When we think of a housing “crisis” in the United States we often think of it being an urban problem. However, the problem of housing scarcity is not limited to fast-growing urban areas.

In Michigan for example, the problem of housing for farmworkers caused the state to convene a task force last year to look at the problem. That effort reported that 68 percent of workers and farmers thought housing is a problem. But what has the State of Michigan’s Housing Development Authority done about the problem?

In a report highlighting what was spent on housing in 2019, the Authority reported that it “had financed $741.2 million in new/renovated housing, resulting in 7,395 units.” But a search for “rural” and “farmworker” in that document turned up nothing. As I have pointed out before, state housing funds aren’t reaching rural areas and workers that have needs. What does this mean?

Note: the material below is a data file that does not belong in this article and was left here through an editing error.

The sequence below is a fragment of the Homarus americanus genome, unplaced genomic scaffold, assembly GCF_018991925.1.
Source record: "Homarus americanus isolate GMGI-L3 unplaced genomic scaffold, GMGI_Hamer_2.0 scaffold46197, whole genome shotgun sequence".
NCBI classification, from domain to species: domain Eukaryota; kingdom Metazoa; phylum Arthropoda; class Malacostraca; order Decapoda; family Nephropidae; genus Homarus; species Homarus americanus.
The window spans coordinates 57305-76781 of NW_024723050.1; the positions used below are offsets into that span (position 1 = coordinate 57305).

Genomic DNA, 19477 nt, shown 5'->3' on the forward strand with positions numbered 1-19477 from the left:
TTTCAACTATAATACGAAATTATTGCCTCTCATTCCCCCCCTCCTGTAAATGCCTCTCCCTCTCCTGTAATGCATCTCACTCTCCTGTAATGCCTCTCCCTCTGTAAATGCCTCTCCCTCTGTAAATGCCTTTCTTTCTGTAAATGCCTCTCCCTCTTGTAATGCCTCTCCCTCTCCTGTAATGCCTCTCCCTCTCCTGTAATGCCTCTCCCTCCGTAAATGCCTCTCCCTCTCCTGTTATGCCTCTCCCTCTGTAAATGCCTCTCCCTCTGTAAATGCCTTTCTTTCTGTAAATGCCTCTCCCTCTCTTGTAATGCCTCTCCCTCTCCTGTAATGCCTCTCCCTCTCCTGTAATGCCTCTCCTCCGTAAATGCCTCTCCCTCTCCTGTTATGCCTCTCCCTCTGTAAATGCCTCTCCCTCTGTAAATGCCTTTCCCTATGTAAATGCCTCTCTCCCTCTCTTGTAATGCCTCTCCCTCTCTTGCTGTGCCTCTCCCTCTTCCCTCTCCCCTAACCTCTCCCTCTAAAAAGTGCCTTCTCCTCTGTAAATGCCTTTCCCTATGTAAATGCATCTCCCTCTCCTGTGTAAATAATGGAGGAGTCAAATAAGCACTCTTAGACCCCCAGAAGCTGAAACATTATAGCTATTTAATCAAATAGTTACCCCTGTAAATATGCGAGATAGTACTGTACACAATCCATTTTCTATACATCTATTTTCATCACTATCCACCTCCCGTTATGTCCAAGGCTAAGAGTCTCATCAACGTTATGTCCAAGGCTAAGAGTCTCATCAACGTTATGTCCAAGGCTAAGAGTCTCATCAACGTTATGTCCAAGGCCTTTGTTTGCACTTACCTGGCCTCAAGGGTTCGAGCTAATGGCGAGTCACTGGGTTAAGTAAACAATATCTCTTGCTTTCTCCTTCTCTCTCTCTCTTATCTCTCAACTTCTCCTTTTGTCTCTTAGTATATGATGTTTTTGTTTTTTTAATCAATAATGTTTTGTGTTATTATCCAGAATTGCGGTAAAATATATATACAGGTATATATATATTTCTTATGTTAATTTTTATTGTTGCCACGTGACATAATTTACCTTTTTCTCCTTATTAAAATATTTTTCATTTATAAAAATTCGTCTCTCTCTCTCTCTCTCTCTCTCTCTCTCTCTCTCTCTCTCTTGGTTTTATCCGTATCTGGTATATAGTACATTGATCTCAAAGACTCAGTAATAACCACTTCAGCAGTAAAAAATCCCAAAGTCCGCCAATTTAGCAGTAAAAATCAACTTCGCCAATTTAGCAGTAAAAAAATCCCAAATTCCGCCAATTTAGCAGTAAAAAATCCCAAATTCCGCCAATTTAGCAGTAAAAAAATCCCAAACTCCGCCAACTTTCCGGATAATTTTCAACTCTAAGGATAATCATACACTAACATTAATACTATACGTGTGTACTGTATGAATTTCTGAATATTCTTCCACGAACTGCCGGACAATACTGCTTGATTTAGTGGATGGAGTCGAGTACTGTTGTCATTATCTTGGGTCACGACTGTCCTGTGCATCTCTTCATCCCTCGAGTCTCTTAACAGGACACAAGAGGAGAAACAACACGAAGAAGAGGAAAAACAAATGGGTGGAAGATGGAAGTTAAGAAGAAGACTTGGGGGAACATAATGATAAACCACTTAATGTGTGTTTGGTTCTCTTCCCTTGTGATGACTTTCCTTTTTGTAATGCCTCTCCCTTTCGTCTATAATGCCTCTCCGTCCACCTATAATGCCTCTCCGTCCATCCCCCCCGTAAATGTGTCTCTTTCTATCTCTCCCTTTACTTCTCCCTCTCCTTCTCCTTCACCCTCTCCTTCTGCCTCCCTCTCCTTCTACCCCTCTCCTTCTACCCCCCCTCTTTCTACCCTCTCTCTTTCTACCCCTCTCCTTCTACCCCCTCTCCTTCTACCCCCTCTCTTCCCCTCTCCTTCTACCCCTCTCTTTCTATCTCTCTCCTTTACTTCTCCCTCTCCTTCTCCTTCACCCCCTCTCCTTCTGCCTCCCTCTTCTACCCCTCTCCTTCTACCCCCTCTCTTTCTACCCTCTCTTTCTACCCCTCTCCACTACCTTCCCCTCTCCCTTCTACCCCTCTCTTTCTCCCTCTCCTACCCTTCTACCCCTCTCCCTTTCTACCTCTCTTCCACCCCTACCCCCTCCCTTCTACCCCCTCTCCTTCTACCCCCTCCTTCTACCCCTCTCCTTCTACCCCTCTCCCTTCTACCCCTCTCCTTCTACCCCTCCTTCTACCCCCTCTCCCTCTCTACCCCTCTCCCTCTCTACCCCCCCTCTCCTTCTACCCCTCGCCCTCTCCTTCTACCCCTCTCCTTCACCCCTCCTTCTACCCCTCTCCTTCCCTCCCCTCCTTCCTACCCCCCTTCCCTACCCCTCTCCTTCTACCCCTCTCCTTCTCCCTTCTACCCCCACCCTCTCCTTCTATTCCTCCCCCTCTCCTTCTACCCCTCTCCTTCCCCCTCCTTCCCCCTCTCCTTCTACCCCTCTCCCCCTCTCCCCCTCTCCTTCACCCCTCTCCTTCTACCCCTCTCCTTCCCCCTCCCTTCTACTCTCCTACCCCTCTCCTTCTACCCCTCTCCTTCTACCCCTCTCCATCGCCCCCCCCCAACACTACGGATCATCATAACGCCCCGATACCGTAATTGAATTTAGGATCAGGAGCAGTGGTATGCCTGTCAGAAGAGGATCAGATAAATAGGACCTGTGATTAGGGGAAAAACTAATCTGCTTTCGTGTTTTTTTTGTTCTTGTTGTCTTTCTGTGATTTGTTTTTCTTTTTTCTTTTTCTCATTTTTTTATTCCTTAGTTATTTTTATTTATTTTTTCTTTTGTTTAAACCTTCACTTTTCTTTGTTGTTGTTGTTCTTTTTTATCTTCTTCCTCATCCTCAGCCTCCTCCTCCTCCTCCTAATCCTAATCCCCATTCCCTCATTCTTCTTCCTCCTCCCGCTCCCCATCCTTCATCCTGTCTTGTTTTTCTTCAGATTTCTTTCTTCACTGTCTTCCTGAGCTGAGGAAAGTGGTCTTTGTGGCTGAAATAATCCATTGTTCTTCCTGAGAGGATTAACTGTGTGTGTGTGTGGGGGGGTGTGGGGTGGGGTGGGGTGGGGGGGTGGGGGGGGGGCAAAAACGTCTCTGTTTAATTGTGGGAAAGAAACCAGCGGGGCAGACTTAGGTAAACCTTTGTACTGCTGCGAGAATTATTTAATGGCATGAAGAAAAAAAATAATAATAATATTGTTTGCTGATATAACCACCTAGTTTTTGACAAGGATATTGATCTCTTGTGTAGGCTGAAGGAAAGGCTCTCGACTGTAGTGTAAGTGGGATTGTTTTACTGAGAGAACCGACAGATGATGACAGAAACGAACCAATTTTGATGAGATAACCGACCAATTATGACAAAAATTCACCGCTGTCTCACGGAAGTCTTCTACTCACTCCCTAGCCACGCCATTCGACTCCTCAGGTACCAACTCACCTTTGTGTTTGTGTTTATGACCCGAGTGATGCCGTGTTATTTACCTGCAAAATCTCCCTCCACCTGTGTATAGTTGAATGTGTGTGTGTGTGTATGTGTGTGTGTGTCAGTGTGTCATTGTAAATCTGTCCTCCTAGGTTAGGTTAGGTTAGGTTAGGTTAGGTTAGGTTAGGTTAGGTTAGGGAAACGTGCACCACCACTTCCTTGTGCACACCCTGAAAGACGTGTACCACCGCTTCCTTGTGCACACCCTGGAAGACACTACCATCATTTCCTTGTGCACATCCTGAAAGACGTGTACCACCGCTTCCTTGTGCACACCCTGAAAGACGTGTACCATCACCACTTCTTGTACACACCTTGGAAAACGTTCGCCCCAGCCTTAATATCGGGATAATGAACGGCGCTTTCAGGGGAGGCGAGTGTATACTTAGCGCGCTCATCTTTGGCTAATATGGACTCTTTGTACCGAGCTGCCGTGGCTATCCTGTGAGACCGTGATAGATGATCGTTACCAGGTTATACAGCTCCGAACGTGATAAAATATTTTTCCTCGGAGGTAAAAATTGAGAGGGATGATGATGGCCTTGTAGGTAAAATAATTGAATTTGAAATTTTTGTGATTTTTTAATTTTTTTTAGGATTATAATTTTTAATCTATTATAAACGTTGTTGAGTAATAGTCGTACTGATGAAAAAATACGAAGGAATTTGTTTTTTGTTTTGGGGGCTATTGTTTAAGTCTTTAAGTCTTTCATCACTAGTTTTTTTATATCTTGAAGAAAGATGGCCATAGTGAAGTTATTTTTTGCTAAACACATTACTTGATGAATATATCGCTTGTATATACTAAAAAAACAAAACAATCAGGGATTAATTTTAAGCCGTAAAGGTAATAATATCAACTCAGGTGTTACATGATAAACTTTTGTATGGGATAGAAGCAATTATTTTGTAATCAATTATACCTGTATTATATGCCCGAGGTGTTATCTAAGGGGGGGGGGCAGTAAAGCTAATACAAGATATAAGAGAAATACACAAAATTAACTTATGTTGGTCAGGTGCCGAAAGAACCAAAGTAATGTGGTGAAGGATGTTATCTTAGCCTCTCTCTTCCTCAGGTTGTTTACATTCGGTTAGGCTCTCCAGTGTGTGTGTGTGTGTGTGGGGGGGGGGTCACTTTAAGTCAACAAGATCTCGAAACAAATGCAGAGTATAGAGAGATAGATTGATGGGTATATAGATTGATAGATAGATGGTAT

It means longer commutes for workers who end up sleeping in their cars and being separated from their families. It also leads to worker shortages, something a press release announcing the task force said, “can easily lead to the devastation of an entire farm — thousands of acres of high-quality produce can literally die on the vine.”

Community comments gathered in the report cite local regulation and zoning as a problem. The rural problems in housing have an urban source: high barriers for new housing in urban centers lead to higher prices and higher demands for subsidies. This leaves less for rural communities with more poverty, older housing, but that still have growing demand for housing.

It’s time to address this problem by making housing easier to build in urban areas and providing more resources for poorer communities in rural America, including workers there ranging from teachers to farmworkers.